When you’re in a relationship, it’s no secret that you share the highs and the lows. You feel elated when your partner is happy, and you can feel completely destroyed when you see them in pain. But it’s actually a more complicated phenomenon than just picking up on and feeding off of someone else's emotions; sometimes, we actually internalize those emotions and can start to feel them ourselves. Because the truth is, emotions are contagious.
The bad news? Some emotions catch easier than others—and anxiety and stress can catch like wildfire. If you find yourself feeling stressed and anxious when your partner is stressed, you’re not alone—and it’s not in your imagination. There’s actually a lot of science behind it. Here's why you get anxious when your partner is anxious.
The Power Of Anxiety Contagion
You might worry about catching your partner's flu or cold, but you probably don't think of yourself as catching anxiety. But when you start thinking about emotions as being contagious, it makes a lot of sense. Elaine Hatfield, a social psychologist at the University of Hawaii, has done a lot of research into relationship science and emotion consignation. In a relationship, it's actually really easy to see why we pick up on each other’s emotions.
“In conversation, people automatically and continuously mimic and synchronize their movements with the facial expressions, voices, postures, movements, and instrumental behaviors of others,” Hatfield explains. “Consequently, people tend, from moment to moment, to ‘catch’ others’ emotions.” And though those emotions can be happy ones—a friend’s good mood has been proven to boost our mood by 25 percent—it’s the more unpleasant emotions that tend to transfer. “We catch happiness, but sadness, anger, and fear are a lot more contagious,” she says.
So when your partner is unhappy at work or stressed with family issues, there’s a good chance you’ll start to feel it.
In fact, research has shown that we can smell the difference between sweat that results from stress and sweat that results from physical activity. There are so many different ways that the body manifests stress, before you even take into consideration the way your partner is acting or speaking. It’s no wonder that we start to absorb and mimic some of their anxieties.
A Gendered Issue?
One thing that the research hasn’t looked into, but many of us have experienced anecdotally, is that women often seem to pick up on anxiety and stress in the people around them more than men do. This isn't because men are intrinsically more obvious, it's because we, as a society, put a specific pressure on women. “Women are often socialized to be caretakers, so in a way, we sometimes feel like their stress or problems are actually our responsibility to solve,” relationship therapist Aimee Hartstein, LCSW, tells Brides.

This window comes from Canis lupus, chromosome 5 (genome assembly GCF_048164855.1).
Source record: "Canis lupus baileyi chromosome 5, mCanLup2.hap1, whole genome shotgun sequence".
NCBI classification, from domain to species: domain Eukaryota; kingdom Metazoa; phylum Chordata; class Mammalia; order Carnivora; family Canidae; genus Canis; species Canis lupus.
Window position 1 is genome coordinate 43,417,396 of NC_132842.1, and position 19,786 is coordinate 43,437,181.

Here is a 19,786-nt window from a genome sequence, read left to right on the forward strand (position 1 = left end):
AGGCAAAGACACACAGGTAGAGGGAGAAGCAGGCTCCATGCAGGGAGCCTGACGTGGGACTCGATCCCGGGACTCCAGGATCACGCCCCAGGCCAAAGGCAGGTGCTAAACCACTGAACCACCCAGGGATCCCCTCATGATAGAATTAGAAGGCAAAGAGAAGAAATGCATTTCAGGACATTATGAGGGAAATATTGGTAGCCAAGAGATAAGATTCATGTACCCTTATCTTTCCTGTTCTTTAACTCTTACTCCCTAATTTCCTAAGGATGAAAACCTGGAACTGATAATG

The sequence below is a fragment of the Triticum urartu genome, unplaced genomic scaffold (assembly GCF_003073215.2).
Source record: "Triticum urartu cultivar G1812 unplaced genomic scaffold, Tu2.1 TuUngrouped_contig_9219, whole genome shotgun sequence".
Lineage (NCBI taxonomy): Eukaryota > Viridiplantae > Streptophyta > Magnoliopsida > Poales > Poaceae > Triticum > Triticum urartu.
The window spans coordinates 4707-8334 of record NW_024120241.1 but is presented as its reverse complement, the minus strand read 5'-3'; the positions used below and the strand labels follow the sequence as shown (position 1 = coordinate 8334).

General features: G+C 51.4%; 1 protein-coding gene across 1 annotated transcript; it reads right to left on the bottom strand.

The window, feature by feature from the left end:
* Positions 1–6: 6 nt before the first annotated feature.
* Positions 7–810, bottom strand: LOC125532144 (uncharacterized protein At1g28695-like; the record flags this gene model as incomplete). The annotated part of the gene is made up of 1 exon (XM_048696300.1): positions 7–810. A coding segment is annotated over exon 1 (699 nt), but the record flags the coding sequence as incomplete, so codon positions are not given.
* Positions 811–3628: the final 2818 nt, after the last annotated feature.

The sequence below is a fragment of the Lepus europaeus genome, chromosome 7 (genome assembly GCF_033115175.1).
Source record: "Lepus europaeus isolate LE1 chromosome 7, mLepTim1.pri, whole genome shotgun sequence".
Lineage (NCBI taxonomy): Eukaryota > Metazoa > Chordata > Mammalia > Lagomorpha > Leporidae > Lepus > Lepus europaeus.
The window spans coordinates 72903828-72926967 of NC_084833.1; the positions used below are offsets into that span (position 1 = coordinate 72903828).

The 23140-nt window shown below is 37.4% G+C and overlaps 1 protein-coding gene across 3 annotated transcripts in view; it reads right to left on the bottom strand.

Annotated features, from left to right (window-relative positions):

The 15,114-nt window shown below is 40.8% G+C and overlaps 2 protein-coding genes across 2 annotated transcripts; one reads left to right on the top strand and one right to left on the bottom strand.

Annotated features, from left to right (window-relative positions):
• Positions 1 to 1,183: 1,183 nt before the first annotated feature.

“So if this is the case, in a way their stress actually is our stress.”
It may not be true for all women, but many of us feel the pressure to help people, especially men, deal with and process their anxiety—even when the situation is far beyond our control. And we simply don't put the same expectations on men. The social burden that women feel to be emotional caretakers, mixed with the power of emotional contagion can make it really easy for your partner’s anxiety to really affect your life.
The Importance Of Perspective
It’s important that you can empathize with your partner and be compassionate toward their anxieties—but it won’t do either of you any good if you let their problems take over your life. You need to be able to get some distance. If you feel like you tend to take on your partner’s anxieties to a fault, it’s important to take a step back. “A good way to solve this is to recognize that you and your partner are separate people,” Hartstein says. “They can be stressed, or sad, or depressed. You can empathize with them, but do not have to take on their feelings.” Remembering that you are separate people—and recognizing your limits and your inability to solve all of your partner’s problems—can help keep their stress from having a debilitating influence on your life.
We're always going to pick up on and be affected by the emotions of people we care about—it's totally natural and, in many ways, a good thing. But when we start to let the stress and anxiety of someone else become our own source of torment, things can get out of hand. Try to get some perspective and remember that there's a difference between being a compassionate support system and becoming embroiled with someone else's anxiety. If you can protect yourself, it will make you a happier person—and a stronger partner.